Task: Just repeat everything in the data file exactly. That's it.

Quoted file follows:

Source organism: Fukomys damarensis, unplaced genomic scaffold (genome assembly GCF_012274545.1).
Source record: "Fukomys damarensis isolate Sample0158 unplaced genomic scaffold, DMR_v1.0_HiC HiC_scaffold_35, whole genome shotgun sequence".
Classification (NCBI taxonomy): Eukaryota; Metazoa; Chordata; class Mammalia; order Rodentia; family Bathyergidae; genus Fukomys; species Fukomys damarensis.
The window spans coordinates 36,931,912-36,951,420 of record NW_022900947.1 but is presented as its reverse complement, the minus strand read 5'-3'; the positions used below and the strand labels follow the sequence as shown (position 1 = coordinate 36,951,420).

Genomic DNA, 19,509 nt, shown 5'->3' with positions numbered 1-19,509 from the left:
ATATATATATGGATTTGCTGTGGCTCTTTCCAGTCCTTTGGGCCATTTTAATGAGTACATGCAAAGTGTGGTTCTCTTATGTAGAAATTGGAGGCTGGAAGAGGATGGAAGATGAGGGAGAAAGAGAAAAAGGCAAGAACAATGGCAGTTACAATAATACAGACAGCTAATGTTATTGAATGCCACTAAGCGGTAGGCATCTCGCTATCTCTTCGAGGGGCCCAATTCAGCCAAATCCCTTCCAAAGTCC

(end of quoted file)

Source organism: Fukomys damarensis, unplaced genomic scaffold (genome assembly GCF_012274545.1).
Source record: "Fukomys damarensis isolate Sample0158 unplaced genomic scaffold, DMR_v1.0_HiC HiC_scaffold_35, whole genome shotgun sequence".
Classification (NCBI taxonomy): Eukaryota; Metazoa; Chordata; class Mammalia; order Rodentia; family Bathyergidae; genus Fukomys; species Fukomys damarensis.
The window spans coordinates 36,931,912-36,951,420 of record NW_022900947.1 but is presented as its reverse complement, the minus strand read 5'-3'; the positions used below and the strand labels follow the sequence as shown (position 1 = coordinate 36,951,420).

Genomic DNA, 19,509 nt, shown 5'->3' with positions numbered 1-19,509 from the left:
ATATATATATGGATTTGCTGTGGCTCTTTCCAGTCCTTTGGGCCATTTTAATGAGTACATGCAAAGTGTGGTTCTCTTATGTAGAAATTGGAGGCTGGAAGAGGATGGAAGATGAGGGAGAAAGAGAAAAAGGCAAGAACAATGGCAGTTACAATAATACAGACAGCTAATGTTATTGAATGCCACTAAGCGGTAGGCATCTCGCTATCTCTTCGAGGGGCCCAATTCAGCCAAATCCCTTCCAAAGTCC